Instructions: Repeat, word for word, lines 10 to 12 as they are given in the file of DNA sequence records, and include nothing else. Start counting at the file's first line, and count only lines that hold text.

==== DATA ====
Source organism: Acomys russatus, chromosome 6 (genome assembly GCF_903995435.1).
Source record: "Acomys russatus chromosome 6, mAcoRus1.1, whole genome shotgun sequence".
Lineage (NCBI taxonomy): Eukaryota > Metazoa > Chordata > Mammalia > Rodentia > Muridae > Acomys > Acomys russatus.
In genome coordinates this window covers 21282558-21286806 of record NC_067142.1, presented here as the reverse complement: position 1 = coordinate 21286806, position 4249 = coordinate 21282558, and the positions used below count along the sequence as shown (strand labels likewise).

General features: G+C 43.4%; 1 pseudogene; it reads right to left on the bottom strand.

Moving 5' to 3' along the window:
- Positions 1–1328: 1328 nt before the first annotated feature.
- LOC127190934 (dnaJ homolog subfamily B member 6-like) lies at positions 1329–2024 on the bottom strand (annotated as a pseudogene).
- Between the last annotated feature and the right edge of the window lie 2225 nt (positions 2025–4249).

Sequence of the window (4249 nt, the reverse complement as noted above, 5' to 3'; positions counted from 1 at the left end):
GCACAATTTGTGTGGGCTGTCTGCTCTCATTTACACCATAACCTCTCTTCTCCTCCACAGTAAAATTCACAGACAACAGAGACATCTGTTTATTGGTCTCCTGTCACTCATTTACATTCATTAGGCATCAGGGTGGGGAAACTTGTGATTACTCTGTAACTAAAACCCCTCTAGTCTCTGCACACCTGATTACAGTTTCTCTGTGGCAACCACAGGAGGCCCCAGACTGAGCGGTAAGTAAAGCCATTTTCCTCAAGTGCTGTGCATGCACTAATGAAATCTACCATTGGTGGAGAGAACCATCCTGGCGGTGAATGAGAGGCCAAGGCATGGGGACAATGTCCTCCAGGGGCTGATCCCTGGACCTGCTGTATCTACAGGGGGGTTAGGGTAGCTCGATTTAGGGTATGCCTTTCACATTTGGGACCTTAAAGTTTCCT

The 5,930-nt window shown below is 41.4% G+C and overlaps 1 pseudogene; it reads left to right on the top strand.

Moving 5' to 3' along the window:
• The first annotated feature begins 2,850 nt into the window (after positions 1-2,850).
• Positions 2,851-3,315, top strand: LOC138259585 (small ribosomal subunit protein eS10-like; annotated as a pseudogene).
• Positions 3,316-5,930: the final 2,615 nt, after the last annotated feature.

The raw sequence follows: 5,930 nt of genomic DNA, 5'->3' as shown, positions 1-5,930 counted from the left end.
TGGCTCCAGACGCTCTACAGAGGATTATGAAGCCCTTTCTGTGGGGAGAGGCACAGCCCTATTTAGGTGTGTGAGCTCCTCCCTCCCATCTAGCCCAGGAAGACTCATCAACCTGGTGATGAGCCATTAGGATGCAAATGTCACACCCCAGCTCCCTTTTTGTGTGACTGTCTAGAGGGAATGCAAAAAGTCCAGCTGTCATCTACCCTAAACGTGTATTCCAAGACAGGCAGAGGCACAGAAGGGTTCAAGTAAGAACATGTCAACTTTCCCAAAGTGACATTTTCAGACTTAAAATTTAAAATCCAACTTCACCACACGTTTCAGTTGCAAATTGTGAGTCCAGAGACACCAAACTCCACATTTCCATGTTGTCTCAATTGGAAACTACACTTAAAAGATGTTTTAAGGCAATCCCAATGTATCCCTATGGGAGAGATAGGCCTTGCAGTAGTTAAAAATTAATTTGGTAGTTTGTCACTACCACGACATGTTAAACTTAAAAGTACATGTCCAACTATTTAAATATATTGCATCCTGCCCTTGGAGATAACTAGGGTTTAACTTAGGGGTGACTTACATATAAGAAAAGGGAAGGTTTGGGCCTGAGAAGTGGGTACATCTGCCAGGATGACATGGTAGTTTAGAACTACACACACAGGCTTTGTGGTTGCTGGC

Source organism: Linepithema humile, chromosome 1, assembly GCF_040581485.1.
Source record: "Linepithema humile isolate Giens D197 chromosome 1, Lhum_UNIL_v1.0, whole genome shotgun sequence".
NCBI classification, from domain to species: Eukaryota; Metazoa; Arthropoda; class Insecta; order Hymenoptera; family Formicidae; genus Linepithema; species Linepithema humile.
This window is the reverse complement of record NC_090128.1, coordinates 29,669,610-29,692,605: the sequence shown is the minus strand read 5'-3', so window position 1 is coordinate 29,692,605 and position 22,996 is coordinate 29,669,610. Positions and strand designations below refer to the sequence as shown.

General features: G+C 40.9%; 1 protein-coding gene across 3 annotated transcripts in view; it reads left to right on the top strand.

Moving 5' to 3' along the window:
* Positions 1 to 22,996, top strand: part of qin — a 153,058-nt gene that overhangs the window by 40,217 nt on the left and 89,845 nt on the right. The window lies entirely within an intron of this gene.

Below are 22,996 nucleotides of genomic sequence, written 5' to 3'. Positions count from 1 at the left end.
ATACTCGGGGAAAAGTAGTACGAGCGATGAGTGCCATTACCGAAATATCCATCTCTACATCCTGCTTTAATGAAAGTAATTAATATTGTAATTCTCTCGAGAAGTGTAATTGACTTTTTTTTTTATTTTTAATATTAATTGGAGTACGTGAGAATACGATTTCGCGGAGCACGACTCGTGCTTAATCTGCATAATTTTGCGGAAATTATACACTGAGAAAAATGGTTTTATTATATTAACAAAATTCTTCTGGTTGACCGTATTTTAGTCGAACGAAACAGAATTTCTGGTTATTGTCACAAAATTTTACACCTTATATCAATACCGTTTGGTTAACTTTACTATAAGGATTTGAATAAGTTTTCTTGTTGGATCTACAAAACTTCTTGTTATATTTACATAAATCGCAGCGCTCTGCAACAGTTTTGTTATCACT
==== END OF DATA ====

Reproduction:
Sequence of the window (4249 nt, the reverse complement as noted above, 5' to 3'; positions counted from 1 at the left end):
GCACAATTTGTGTGGGCTGTCTGCTCTCATTTACACCATAACCTCTCTTCTCCTCCACAGTAAAATTCACAGACAACAGAGACATCTGTTTATTGGTCTCCTGTCACTCATTTACATTCATTAGGCATCAGGGTGGGGAAACTTGTGATTACTCTGTAACTAAAACCCCTCTAGTCTCTGCACACCTGATTACAGTTTCTCTGTGGCAACCACAGGAGGCCCCAGACTGAGCGGTAAGTAAAGCCATTTTCCTCAAGTGCTGTGCATGCACTAATGAAATCTACCATTGGTGGAGAGAACCATCCTGGCGGTGAATGAGAGGCCAAGGCATGGGGACAATGTCCTCCAGGGGCTGATCCCTGGACCTGCTGTATCTACAGGGGGGTTAGGGTAGCTCGATTTAGGGTATGCCTTTCACATTTGGGACCTTAAAGTTTCCT

The 5,930-nt window shown below is 41.4% G+C and overlaps 1 pseudogene; it reads left to right on the top strand.